World News‎ > ‎

Carla Bruni offered pregnancy kit at G8 summit

posted 25 May 2011, 13:17 by Sam Mbale   [ updated 25 May 2011, 13:19 ]

A children's charity offers French first lady Carla Bruni-Sarkozy a kit to help her through her pregnancy and childbirth at the G8 summit in Deauville.

French first lady Carla Bruni-Sarkozy, whose unconfirmed pregnancy has set the celebrity press abuzz, has received a pregnancy and childbirth kit from a children's charity at the G8 summit of world leaders.

At the historical Villa Strassburger, activists from World Vision delivered a basket with vitamins for pregnant women, a safe childbirth kit and hygiene supplies. On Friday, Bruni will host first ladies of African nations attending the summit.

The basket also had sterilising alcohol, surgical gloves, a razor blade to cut the umbilical cord and baby care products, many products which the charity say are not available to all women in the developing world.

The French presidential palace has not confirmed Bruni's pregnancy, but last week President Nicolas Sarkozy's father told a German newspaper that Bruni is expecting a child.

Talk has swirled in France that the former supermodel is pregnant ever since she clutched a shawl to her stomach during an interview in early May and fended off inquiries with the words "my lips are sealed to protect something...".

Geraldine Ryerson-Cruz, the International News Manager from World Vision U.S, said her charity fights to make sure that all the world's children have the same chance of survival that the French first baby would have, noting that Carla Bruni-Sarkozy is 150 times more likely to survive pregnancy and childbirth than a woman in former French colony Chad.

She added that Bruni's baby is 52 times more likely to survive till the age of five than a baby in Chad, which has one of the worst child mortality records in the world.

Sarkozy hosts the leaders of the world's eight richest countries at ritzy seaside resort town Deauville on Thursday and Friday. Several North African and sub-saharan African heads of state will also attend the meeting.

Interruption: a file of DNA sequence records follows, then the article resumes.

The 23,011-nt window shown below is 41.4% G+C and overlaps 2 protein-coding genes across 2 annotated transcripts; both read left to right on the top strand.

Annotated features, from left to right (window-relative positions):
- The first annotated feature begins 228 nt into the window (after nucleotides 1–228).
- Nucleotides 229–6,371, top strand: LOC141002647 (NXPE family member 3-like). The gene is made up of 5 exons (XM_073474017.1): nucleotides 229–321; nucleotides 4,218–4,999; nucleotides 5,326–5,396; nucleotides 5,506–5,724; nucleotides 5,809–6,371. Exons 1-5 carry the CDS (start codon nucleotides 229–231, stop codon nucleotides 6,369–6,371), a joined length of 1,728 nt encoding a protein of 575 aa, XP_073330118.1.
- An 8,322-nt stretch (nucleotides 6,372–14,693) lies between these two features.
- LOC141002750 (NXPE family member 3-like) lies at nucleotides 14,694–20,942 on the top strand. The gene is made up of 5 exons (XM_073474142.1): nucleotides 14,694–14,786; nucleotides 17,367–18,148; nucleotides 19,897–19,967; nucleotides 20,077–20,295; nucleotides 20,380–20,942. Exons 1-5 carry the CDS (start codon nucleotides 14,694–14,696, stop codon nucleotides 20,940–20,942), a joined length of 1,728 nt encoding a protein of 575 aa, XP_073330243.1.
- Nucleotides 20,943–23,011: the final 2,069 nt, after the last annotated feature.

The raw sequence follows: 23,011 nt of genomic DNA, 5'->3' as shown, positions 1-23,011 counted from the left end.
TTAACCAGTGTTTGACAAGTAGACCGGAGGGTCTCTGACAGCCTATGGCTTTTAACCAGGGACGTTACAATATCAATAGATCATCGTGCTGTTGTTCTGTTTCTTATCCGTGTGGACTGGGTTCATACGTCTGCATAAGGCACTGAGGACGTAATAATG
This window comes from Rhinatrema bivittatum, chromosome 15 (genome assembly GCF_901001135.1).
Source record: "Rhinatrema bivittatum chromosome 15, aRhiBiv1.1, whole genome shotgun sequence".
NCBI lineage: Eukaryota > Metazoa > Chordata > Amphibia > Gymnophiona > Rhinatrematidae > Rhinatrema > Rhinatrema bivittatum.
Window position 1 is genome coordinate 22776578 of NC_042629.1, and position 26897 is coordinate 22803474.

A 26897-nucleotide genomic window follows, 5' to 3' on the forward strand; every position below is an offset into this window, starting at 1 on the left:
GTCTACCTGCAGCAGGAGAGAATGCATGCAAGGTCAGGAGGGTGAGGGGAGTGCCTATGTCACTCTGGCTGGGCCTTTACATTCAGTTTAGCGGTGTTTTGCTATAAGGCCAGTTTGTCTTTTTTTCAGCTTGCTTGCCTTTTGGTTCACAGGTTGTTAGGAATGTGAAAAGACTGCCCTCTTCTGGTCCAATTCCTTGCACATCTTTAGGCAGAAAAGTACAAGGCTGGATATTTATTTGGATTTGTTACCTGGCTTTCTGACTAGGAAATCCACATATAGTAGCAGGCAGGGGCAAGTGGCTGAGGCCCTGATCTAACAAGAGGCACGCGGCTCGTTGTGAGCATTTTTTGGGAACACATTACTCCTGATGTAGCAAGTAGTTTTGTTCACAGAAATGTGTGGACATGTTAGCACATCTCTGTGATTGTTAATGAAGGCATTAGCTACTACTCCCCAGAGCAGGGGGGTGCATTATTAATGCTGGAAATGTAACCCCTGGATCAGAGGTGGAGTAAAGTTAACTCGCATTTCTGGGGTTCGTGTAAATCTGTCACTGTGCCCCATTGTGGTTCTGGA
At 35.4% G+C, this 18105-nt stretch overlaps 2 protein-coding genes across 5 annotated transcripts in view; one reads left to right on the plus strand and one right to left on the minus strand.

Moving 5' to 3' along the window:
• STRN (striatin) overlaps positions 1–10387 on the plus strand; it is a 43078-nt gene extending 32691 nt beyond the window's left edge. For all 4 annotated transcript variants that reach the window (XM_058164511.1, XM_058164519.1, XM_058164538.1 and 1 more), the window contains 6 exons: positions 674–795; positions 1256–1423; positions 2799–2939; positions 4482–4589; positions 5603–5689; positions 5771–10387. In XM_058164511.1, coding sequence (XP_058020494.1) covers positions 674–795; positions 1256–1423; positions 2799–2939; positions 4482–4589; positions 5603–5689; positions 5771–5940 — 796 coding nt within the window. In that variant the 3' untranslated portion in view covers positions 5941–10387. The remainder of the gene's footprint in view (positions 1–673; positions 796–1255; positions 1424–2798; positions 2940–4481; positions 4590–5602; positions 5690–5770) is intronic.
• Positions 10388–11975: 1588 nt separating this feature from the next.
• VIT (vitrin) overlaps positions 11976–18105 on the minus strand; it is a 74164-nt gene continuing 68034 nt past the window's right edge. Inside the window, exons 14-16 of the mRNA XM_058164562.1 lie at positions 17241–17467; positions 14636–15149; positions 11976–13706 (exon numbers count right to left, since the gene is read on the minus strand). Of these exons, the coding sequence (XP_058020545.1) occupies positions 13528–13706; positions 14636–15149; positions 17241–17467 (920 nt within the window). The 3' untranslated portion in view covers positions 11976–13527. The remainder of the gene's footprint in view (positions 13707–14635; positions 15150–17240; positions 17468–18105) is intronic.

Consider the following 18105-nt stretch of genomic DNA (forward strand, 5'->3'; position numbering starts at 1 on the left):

CEO of World Vision France, Maria Coulonb, said that through the gift, they wanted to deliver a message to the first lady.

"We know that she is concerned about the health of mothers and children and so we want to deliver a message to the G8 countries to respect the commitments concerning the health of mothers and children so that they spend 40 per cent of their health budgets to fund measures involving them. We think this will reduce the death of some eight million children by two thirds."

The reduction of child mortality has been a major theme at G8 meetings for several years and at the 2010 summit in Muskoka, Canada, G8 countries committed to mobilising $5 billion by 2015 to improve maternal, newborn and child health.

Ryerson-Cruz said that World Vision estimates that mainly thanks to G8 initiatives of the past years the number of preventable deaths of children globally has fallen by about 4 million to about 8.1 million in 2010, 12.4 million in 1990.

Support for cost-effective interventions reaching households could dramatically extend those gains, she added.

"The G8 leaders are meeting this week here in Deauville and we want them to remember that they are pregnant with promises for helping the developing world particularly mothers and children to survive and lead healthy lives through the assistance that they have already promised. We want to remind them to deliver on them," she said.